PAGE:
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Texas AG Ken Paxton Fled His Home To Avoid Subpoena in Abortion Rights Lawsuit

A white man (Ken Paxton) squints while speaking.

Texas Attorney General Ken Paxton reportedly ran and hid from a process server trying to issue him a subpoena before ultimately fleeing his home entirely.

The Texas Tribune detailed the efforts of the process server, Ernesto Martin Herrera, in trying to get the papers to Paxton. Herrera says he arrived at Paxton’s home and was told the AG was on the phone. He said he’d wait. After an hour, an SUV pulled into the driveway and 20 minutes after that, Paxton finally came out of the house. Herrera called out to him and Paxton then “RAN” (all caps) back into the house. A few minutes later he “RAN” back out and jumped into the SUV.

“I approached the truck, and loudly called him by his name and stated that I had court documents for him. Mr. Paxton ignored me and kept heading for the truck,” Herrera wrote in a sworn affidavit obtained by the Tribune.

In a now beautifully ratioed tweet, Paxton accused the “media” of “attacking” him, and tried to claim that he avoided Herrera because he was “showing concern about the safety and well-being of my family” due to the “stranger lingering outside my home.” It’s hard to think of a less believable defense for the actions described here.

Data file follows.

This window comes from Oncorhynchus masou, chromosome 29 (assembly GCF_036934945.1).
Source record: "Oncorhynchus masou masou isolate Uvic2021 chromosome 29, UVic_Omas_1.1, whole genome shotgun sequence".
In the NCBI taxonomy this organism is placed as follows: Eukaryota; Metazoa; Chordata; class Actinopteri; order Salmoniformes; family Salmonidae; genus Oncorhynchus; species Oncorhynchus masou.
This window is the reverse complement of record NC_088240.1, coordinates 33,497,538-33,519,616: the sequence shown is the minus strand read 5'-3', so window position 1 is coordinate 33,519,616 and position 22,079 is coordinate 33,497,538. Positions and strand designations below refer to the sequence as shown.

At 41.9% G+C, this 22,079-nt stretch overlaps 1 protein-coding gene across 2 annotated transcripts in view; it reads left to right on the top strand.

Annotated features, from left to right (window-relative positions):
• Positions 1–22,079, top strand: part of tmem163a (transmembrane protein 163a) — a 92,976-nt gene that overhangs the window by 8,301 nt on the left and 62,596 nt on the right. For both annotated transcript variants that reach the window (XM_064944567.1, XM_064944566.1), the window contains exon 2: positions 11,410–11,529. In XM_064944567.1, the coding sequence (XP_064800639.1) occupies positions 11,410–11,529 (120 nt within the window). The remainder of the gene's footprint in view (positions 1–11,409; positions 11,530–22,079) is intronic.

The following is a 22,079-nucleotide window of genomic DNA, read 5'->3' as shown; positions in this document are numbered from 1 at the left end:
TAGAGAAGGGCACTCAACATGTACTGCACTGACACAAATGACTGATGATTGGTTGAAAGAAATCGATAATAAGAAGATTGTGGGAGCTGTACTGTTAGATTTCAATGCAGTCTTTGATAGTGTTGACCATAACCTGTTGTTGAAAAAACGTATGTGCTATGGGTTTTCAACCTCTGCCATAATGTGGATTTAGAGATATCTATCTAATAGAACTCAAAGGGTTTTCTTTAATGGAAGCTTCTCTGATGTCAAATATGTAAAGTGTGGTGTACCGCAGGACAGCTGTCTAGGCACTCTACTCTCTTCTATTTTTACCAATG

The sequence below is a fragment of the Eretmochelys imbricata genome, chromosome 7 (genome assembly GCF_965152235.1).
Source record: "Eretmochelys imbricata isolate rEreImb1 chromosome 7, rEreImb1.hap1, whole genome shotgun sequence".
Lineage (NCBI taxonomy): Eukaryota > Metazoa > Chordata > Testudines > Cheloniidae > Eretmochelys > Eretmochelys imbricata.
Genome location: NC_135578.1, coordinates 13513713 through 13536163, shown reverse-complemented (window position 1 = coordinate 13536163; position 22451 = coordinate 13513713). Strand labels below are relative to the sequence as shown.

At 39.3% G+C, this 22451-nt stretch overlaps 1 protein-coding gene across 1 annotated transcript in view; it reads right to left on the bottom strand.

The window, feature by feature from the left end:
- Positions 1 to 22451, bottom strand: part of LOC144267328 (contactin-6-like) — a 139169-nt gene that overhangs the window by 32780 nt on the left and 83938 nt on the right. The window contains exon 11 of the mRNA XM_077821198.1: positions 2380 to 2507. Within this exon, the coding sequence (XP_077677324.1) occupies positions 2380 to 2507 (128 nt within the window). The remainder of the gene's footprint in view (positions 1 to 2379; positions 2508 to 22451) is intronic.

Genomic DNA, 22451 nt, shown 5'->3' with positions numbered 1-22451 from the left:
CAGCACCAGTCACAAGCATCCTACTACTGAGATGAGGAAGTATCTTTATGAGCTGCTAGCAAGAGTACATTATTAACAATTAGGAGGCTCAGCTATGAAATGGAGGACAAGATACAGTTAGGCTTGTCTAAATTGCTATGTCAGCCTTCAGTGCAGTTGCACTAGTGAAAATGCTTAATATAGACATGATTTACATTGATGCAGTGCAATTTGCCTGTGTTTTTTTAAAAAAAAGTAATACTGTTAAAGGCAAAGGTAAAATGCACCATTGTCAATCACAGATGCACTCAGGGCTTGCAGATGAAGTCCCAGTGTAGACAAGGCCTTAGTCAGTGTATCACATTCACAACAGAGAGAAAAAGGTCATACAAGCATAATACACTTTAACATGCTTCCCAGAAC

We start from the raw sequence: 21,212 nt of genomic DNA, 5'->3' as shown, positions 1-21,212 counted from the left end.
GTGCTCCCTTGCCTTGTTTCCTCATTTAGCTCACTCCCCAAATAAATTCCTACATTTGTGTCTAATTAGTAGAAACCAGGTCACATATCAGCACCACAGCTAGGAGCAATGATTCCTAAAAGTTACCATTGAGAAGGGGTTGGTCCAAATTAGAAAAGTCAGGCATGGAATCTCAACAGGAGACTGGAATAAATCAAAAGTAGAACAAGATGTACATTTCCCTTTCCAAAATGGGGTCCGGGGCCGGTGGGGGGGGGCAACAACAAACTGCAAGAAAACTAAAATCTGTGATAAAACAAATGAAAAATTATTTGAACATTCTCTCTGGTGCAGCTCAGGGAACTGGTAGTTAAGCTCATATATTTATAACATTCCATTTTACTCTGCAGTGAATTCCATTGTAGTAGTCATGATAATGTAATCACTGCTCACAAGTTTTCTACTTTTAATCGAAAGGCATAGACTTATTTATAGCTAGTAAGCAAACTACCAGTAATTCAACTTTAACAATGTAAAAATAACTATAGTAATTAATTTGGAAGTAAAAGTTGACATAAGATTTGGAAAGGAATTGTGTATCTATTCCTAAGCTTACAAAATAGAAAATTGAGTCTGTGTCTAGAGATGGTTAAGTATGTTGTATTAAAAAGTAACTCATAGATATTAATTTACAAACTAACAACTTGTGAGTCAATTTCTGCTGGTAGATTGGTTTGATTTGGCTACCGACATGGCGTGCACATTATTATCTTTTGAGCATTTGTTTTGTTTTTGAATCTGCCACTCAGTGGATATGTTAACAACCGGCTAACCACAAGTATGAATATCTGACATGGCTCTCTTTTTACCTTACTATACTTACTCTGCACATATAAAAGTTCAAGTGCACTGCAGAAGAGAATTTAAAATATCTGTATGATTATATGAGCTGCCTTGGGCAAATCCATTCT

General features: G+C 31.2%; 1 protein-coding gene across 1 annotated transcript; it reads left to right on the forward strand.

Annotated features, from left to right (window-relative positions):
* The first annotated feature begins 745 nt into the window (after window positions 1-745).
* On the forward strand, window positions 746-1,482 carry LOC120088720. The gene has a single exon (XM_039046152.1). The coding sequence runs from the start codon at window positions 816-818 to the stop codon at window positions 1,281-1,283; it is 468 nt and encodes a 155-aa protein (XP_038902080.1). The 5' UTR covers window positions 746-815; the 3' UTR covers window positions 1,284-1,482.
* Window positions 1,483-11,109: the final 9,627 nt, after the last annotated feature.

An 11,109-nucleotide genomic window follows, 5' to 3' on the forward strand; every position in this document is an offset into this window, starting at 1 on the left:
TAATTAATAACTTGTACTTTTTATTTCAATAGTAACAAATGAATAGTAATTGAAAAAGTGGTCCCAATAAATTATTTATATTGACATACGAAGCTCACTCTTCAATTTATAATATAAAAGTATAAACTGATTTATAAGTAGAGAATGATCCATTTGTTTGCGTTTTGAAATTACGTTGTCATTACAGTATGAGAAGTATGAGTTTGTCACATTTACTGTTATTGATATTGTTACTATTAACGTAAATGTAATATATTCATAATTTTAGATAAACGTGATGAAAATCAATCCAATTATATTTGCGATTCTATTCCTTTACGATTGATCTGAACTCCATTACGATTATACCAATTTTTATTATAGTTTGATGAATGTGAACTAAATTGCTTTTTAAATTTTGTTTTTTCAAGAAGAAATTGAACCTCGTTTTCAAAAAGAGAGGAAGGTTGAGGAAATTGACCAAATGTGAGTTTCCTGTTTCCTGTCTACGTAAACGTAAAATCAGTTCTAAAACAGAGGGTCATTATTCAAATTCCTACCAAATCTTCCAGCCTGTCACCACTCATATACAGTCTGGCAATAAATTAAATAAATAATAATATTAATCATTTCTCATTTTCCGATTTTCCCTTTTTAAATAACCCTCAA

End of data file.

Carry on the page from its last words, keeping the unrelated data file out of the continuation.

What makes Paxton’s behavior especially rich is that the lawsuit he’s dodging is over his attempts to prevent Texans from leaving the state to seek abortions.

A number of abortion funds, clinic systems, and abortion providers filed the suit in response to a trigger law banning abortion in Texas. Paxton is named as one of the defendants. The suit asks the court to guarantee that “the Trigger Ban cannot be enforced by any Defendant […] in a manner that violates Plaintiffs’ rights to freely travel, freely associate, freely speak, and freely support members of their communities through financial assistance, as guaranteed by the United States Constitution and federal law.”

Gee, if only Paxton knew what it was like to feel the need to “freely travel” in order to protect one’s own safety and well-being. You’d think that would be something he’d want to protect.

(image: Chip Somodevilla/Getty Images)

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Vivian Kane (she/her) is the Senior News Editor at The Mary Sue, where she's been writing about politics and entertainment (and all the ways in which the two overlap) since the dark days of late 2016. Born in San Francisco and radicalized in Los Angeles, she now lives in Kansas City, Missouri, where she gets to put her MFA to use covering the local theatre scene. She is the co-owner of The Pitch, Kansas City’s alt news and culture magazine, alongside her husband, Brock Wilbur, with whom she also shares many cats.